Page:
The Theological Task of Orthodoxy – A Further Word

akademgorodok.jpg

Last October I ran the following quote from Fr. Georges Florovsky:

Orthodoxy is summoned to witness. Now more than ever the Christian West stands before divergent prospects, a living question addressed also to the Orthodox world… The ‘old polemical theology’ has long ago lost its inner connection with any reality. Such theology was an academic discipline, and was always elaborated according to the same western ‘textbooks.’ A historiosophical exegesis of the western religious tragedy must become the new ‘polemical theology.’ But this tragedy must be reendured and relived, precisely as one’s own, and its potential catharsis must be demonstrated in the fullness of the experience of the Church and patristic tradition. In this newly sought Orthodox synthesis, the centuries-old experience of the Catholic West must be studied and diagnosed by Orthodox theology with greater care and sympathy than has been the case up to now… The Orthodox theologian must also offer his own testimony to this world — a testimony arising from the inner memory of the Church — and resolve the question with his historical findings.” – Georges Florovsky, Ways of Russian Theology II, pp. 302-304

Florovsky is arguably the most important Orthodox voice of the 20th century. He argued and demonstrated time and again what he referred to as a “neo-patristic synthesis,” a clarion call for Orthodox theology to return to its roots in the Fathers and within the Orthodox Tradition. Many would today be surprised that Orthodox theology was ever otherwise – but in Florovsky’s youth, theological academies in Russia were heavily influenced by the West (from both Protestant and Catholic directions – classes in some cases were conducted in Latin), as well as those in Greece and elsewhere. There are few Orthodox theologians writing today, who have not drunk deep from the wells that Florovsky argued for. Vladimir Lossky was a protege; Met. John Zizioulas considered himself a student of Florovsky; Fr. Alexander Schmemann was a colleague both in France and in America. The landscape of Orthodox theology at the beginning of the 21st century would likely look much different had Florovsky not lived and wrote and taught.

His own view of the role of Orthodox theology, written in the mid-twentieth century, would likely have to be revised at this point in the early 21st century, even though the task he set for Orthodox theology has never been completed (and rarely attempted). The landscape of the Church has changed. The Orthodox Church that Florovsky addressed consisted almost entirely of those who had been born to the faith. Though revolution and other circumstances had created a “diaspora,” placing many Orthodox in the West – the Church was still an Eastern Church with converts being rare and frequently turned away.

Today, Orthodoxy in America is quickly becoming “native.” Both converts whose roots have always been in the West, as well as the descendants of original diaspora Orthodox becoming “Westernized,” the Orthodox Church in many places in the West today can speak of itself as “Eastern” only as an historical artifact. Its converts have not become “Eastern” in the process of becoming Orthodox – we have not become citizens of a foreign culture. Deeply influenced and immersed in Eastern experience – yes. But I would contend that converts have become to a great extent individual examples of Florovsky’s original proposal. They are now Orthodox Christians who have personally experienced the “western religious tragedy.” As a result of that tragedy they have come to Orthodoxy, but never as a tabula rasa. Every convert who enters the Church brings with them, in some fashion, the inheritance of centuries – problems not of their own creation but inherent to the West and to the modern Western world. To a large extent the problems of the “West” have now become universal problems for the simple reason that Western culture has become the dominant culture of the world. Others have our problems whether they want them or not. As converts within the West or even just Orthodox living in the West the inner encounter between Orthodoxy and Western experience is unavoidable.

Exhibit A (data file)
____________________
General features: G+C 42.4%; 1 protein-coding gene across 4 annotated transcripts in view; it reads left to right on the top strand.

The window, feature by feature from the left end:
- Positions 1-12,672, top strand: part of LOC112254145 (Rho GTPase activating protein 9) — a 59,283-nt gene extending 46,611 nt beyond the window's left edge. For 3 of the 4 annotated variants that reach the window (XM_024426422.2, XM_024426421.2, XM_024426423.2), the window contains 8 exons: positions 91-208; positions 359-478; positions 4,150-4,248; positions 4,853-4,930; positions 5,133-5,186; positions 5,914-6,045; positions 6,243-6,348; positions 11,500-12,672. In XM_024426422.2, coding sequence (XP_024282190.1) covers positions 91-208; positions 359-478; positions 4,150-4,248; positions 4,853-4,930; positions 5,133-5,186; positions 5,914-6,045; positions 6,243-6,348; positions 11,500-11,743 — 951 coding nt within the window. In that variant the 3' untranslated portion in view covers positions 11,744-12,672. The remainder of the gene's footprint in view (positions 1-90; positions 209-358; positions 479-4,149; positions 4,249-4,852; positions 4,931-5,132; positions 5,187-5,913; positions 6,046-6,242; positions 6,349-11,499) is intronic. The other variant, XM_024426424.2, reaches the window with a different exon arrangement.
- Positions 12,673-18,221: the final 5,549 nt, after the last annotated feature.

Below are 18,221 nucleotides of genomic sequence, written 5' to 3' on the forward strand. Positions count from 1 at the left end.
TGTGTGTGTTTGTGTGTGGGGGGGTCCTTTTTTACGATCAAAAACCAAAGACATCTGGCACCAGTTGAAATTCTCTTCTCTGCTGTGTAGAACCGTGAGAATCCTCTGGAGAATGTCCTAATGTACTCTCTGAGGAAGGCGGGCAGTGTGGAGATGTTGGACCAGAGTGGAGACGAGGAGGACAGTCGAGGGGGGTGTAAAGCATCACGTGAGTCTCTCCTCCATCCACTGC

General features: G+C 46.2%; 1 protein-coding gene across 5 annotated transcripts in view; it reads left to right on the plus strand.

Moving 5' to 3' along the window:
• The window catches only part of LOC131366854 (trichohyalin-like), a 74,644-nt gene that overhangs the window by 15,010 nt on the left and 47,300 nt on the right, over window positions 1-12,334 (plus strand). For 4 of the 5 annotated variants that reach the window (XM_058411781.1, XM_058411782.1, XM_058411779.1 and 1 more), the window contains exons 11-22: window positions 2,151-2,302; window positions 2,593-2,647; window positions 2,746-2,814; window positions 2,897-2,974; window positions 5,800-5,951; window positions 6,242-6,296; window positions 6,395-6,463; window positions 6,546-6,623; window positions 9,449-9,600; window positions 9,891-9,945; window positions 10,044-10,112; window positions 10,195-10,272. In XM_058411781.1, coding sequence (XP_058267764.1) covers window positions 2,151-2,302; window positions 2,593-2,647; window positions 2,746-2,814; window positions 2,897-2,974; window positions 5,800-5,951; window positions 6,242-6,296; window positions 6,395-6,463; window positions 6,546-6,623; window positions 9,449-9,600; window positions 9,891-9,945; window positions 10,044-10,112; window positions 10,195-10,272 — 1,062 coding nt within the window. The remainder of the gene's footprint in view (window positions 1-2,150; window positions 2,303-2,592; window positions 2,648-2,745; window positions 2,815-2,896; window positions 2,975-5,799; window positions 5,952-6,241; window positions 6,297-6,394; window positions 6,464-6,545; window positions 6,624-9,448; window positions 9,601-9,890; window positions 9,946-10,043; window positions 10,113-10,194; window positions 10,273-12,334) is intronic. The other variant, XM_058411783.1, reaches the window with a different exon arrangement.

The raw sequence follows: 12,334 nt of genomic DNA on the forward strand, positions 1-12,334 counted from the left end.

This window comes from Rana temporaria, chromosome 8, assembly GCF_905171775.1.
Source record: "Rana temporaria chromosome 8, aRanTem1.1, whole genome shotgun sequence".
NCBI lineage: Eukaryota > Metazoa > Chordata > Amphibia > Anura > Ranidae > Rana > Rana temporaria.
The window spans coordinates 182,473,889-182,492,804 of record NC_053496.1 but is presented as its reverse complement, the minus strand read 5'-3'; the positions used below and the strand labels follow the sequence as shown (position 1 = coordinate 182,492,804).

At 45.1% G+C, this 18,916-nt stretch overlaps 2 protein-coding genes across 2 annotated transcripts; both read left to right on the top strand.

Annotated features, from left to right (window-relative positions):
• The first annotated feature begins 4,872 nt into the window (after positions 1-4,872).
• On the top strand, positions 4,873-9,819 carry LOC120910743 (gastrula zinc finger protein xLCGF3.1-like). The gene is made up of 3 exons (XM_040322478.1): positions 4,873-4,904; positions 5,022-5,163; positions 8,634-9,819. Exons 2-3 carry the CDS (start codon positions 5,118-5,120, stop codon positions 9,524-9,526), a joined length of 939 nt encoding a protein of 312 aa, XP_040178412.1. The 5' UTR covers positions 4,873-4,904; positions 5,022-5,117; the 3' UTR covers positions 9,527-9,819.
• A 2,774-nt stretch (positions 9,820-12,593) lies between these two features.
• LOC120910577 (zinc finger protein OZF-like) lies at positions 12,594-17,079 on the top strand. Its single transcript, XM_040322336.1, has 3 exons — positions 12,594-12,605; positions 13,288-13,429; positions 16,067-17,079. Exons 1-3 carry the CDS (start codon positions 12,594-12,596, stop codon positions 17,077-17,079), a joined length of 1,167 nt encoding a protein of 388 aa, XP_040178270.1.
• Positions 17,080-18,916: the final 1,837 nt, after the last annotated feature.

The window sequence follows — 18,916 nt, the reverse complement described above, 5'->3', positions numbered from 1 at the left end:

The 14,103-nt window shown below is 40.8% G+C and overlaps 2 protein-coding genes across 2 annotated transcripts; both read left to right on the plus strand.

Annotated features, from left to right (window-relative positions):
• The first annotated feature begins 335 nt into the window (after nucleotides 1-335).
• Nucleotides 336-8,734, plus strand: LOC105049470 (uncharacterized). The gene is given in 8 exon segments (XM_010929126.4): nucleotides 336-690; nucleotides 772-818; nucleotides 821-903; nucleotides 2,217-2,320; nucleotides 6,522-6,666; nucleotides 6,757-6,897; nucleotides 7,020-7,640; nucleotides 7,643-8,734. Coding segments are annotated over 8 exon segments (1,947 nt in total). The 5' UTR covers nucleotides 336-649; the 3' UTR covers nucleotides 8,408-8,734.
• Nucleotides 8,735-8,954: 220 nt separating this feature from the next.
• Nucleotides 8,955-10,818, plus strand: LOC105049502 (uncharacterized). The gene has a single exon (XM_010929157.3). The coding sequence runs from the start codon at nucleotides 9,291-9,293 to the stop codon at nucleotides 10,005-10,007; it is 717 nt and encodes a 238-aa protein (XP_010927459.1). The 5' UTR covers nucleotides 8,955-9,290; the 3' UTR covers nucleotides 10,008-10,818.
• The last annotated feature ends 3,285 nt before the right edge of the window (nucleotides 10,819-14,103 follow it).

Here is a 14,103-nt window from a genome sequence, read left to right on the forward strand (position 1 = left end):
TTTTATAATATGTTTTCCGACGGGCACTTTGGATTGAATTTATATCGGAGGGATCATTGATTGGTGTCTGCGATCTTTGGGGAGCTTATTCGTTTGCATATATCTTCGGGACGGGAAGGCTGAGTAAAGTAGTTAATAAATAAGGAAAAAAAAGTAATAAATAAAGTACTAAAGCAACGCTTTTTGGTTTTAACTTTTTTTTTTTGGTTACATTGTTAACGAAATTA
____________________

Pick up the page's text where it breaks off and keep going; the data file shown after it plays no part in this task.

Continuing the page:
Thus I see Florovsky as a “prophet” of sorts, but with the playing field drastically changed. He did not see the consequences of an Orthodoxy that could speak English (or French, or Spanish, or any number of other “Western” languages). Interestingly, my primary dogmatics professor, when I was an Anglican seminarian, had done his doctoral work under Florovsky at Harvard. His voice and vision echoed in that professor’s classes. How many Anglicans wrote papers on St. Gregory Palamas in earlier decades? I can recall reading Palamas (who was just beginning to be translated into English) and bringing his thought to bear on the problems raised in my theology classes. It was Florovsky’s vision – but in an entirely different setting. It is not surprising that I should have eventually become Orthodox – it is where the answers to my questions had always been.

Today, in ways and in places that many would not think of as “theological” in the formal sense, Florovsky’s vision is being fulfilled. We are the West – all of us who live here and many who do not. And within our own hearts is the crucible of Western tragedy meeting the patristic synthesis of the Orthodox East. At first the encounter can feel almost schizophrenic. It is all too easy to simply be anti-Western. But this is not an answer – just a reaction. God is not anti-Western, else He would have withheld Orthodoxy from us. But He has not withheld it. He has plunged it into the very midst of our culture with the assurance that the gates of hell will not prevail against His Church. And in the hearts of His people this great encounter of patristic theology – the living inheritance of the Christian Church – meets all the various forms that the “Western religious tragedy” has taken. I believe the meeting that takes place in the heart is not to condemn the tragedy (for Christ did not come into the world to condemn the world) but that through such an encounter the tragedy might be raised from its own brokenness into the fullness of the Church.